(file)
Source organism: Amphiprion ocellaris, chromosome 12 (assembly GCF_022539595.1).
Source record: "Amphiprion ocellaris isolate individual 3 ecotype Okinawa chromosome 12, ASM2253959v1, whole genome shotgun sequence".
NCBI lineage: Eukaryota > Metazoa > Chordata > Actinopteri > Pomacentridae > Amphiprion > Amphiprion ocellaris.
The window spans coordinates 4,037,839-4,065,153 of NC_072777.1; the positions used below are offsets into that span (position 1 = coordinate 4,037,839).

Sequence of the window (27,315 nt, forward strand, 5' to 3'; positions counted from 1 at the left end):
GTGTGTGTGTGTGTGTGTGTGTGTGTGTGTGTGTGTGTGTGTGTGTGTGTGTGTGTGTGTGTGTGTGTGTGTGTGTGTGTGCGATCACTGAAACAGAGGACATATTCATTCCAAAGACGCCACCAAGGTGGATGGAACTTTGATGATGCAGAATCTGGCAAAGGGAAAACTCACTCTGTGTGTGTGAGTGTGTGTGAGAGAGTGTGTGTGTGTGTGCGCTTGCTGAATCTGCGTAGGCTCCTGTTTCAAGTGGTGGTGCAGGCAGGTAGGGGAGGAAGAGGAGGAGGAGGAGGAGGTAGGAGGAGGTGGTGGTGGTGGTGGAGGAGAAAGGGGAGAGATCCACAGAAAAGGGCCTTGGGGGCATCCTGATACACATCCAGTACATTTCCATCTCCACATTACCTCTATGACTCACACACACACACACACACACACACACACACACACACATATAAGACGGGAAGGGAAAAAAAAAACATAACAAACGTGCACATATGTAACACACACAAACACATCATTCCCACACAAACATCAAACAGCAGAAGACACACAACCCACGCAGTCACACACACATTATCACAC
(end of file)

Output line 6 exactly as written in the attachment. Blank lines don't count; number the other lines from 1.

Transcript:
GTGTGTGTGTGTGTGTGTGTGTGTGTGTGTGTGTGTGTGTGTGTGTGTGTGTGTGTGTGTGTGTGTGTGTGTGTGTGTGTGCGATCACTGAAACAGAGGACATATTCATTCCAAAGACGCCACCAAGGTGGATGGAACTTTGATGATGCAGAATCTGGCAAAGGGAAAACTCACTCTGTGTGTGTGAGTGTGTGTGAGAGAGTGTGTGTGTGTGTGCGCTTGCTGAATCTGCGTAGGCTCCTGTTTCAAGTGGTGGTGCAGGCAGGTAGGGGAGGAAGAGGAGGAGGAGGAGGAGGTAGGAGGAGGTGGTGGTGGTGGTGGAGGAGAAAGGGGAGAGATCCACAGAAAAGGGCCTTGGGGGCATCCTGATACACATCCAGTACATTTCCATCTCCACATTACCTCTATGACTCACACACACACACACACACACACACACACACACACACATATAAGACGGGAAGGGAAAAAAAAAACATAACAAACGTGCACATATGTAACACACACAAACACATCATTCCCACACAAACATCAAACAGCAGAAGACACACAACCCACGCAGTCACACACACATTATCACAC